Gary are we sure we are talking about the same area? Mine is a 2003 and it has plywood under the glass?
Wish I could come up to help out with this. I would remove the bead board and add 1 inch thick plywood laminated to the body. Maybe mine is plywood because it failed some point in time before it was sold as new. You can hit with the palm of your hand on the camper sides and you can tell where it's plywood and where it's just insulation.
another issue to the NL campers is the occasional mention of the camper sitting low in one corner of the truck bed. This has happened to a few others as well as myself. Jeff the webmaster is an engineer on the NL forum and says the basement sides that are crushing upward are not the structure when you see it crushing failing.
One question for you jeff.... since I cut out the crushed 'non structural basement side', as you say, going all the way to the fiberglass body beyond, I found absolutely nothing for support in one of the most critical load points of the camper while sitting on the back of the truck bed. Nada, nothing for structure. What's even more amazing is the lack of connection to the gen box compartment in the same area when it is in the overhang beyond the truck bed.
Adding a high quality multi layered ply to the basement side of my camper has helped very very much. I further connected the gen box to these new basement sides I laminated in. Also adding a box type beam beyond has helped very much.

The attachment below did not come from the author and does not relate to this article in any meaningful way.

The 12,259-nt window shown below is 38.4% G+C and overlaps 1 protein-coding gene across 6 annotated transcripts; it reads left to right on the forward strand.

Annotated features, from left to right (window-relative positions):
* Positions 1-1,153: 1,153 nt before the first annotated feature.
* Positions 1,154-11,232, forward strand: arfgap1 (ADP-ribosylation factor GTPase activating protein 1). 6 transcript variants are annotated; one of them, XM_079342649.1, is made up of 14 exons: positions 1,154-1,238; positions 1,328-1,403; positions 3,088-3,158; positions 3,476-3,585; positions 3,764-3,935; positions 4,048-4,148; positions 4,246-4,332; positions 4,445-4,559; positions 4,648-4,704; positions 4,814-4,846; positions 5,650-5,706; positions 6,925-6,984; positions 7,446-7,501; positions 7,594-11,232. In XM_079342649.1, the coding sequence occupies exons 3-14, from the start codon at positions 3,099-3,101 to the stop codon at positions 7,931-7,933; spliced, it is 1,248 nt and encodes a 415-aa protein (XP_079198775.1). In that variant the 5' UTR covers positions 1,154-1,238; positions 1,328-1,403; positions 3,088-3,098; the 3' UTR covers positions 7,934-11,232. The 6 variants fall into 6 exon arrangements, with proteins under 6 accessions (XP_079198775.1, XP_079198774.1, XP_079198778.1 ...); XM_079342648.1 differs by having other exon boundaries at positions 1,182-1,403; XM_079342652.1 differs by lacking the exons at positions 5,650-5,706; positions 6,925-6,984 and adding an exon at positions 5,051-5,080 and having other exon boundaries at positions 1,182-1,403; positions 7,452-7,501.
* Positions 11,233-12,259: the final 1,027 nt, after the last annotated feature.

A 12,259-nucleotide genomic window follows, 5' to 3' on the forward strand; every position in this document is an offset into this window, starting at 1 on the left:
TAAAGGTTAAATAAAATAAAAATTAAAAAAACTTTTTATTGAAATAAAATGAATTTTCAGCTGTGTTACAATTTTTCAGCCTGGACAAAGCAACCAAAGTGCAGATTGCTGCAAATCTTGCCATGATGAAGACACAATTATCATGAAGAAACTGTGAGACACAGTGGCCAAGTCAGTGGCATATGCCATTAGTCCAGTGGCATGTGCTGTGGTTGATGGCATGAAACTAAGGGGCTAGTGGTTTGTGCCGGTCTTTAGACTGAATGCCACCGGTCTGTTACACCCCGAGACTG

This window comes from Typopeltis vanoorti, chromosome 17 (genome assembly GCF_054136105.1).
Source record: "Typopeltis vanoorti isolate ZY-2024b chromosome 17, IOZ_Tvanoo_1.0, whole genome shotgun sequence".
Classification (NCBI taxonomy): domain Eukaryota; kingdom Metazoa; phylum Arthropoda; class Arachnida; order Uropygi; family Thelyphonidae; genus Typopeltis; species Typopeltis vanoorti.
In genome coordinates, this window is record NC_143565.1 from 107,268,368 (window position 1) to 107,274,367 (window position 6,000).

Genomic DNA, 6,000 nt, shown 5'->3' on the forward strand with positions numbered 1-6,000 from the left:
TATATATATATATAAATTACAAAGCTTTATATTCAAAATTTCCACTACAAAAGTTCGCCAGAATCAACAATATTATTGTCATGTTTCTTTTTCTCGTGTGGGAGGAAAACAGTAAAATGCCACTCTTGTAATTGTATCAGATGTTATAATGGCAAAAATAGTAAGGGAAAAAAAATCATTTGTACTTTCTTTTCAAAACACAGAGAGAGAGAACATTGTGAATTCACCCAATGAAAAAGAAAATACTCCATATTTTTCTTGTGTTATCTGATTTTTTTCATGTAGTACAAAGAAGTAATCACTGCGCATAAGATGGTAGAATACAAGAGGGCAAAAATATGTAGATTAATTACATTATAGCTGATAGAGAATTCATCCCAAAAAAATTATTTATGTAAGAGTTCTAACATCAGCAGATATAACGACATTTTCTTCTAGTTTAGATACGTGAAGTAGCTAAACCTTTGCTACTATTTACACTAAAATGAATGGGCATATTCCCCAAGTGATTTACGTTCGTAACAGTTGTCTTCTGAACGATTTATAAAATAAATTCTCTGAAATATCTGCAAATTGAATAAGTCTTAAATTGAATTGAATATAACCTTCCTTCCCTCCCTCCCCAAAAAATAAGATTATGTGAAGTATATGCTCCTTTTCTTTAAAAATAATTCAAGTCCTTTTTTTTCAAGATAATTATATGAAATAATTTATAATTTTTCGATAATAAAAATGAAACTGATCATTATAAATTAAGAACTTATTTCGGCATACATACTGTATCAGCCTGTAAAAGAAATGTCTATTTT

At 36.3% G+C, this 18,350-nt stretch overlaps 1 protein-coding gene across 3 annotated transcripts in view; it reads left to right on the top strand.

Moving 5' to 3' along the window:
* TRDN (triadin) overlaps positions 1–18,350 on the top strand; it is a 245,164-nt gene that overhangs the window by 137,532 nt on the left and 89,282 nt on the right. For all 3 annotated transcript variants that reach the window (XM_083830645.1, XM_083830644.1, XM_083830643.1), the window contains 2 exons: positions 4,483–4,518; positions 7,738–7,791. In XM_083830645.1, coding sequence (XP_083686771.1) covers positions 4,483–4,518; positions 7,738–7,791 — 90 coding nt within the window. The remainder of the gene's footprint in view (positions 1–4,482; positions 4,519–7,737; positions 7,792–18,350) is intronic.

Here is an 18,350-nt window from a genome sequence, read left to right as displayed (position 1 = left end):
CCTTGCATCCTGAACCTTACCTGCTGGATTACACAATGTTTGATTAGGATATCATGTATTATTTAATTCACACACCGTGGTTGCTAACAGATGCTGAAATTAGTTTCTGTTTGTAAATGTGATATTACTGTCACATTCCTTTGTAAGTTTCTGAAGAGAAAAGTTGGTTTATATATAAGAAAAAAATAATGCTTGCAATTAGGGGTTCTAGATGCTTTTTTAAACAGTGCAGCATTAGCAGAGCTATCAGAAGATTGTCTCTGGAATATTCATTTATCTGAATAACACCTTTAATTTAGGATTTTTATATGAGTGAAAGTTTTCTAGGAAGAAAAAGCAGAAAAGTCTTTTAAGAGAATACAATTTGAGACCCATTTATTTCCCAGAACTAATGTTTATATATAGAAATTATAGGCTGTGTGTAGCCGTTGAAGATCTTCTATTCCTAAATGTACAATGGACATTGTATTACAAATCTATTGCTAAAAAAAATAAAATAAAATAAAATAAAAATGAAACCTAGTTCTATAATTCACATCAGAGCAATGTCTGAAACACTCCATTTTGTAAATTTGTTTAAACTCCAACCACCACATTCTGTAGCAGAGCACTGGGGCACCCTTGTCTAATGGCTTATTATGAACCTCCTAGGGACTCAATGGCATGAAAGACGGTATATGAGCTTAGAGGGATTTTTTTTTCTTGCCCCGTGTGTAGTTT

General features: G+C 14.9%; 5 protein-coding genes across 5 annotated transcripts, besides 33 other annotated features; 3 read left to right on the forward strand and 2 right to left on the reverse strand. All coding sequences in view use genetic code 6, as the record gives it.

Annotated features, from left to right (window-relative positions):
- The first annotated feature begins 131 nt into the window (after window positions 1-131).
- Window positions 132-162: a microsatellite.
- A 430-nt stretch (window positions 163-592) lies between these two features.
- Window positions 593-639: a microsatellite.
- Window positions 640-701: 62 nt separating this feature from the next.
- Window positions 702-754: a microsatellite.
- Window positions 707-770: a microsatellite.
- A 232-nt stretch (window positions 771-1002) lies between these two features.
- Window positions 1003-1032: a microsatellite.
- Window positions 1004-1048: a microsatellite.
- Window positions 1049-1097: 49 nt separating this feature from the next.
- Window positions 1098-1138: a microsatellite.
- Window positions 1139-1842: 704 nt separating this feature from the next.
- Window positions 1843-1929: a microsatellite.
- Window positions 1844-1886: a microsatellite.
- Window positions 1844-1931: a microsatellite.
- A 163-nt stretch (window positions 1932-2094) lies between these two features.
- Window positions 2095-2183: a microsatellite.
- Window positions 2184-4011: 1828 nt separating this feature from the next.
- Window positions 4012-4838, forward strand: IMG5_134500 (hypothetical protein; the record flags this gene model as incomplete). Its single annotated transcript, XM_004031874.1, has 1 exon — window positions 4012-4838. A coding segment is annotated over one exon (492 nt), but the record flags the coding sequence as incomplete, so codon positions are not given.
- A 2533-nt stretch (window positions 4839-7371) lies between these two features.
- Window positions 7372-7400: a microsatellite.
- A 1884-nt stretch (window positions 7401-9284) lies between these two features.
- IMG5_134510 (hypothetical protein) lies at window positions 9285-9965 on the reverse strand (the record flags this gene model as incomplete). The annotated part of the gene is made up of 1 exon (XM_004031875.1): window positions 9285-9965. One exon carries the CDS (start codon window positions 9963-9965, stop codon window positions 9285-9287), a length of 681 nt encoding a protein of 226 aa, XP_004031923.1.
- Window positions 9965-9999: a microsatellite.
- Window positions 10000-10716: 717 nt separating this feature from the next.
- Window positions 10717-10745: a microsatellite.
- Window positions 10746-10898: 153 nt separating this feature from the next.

My camper no longer relies on the thin fiberglass body, bead board and thin luan ply for such a heavily weighted area.
I have been in structural work for a very long time and have occasionaly helped engineers such as yourself. You guys can put the applied math to it, are extremely educated, but years of hands on can build a very strong instinct for it.
Jeff, before you make a judgement on what is or is not structure of a NL basement you need to experience for yourself how the total lack of it affects everything around it. My camper was sitting low in the back and has no rotted wood in it anywhere. Since new I've found every leak and stopped every one of them before an issue developed. I've been all thru my camper since new tearing areas apart the normal owner would not do in order to find every leak. I gotta say, I'm not real impressed. Fact is if a boat were built the same as you say, a surveyor would render it unseaworthy.
The area that had some serious bulging was not in bottom basement but between the fron cab window and corner "L" that supports the cabover. If it was basement area would had it repaired professionally.
This bulge area was layer of chopped fiberglass, 1" styro foam and inside camper paneling. The tear in fiberglass was right the "knee" in front corner. This was litte then on front side were I could push in fiberglass with my thumb.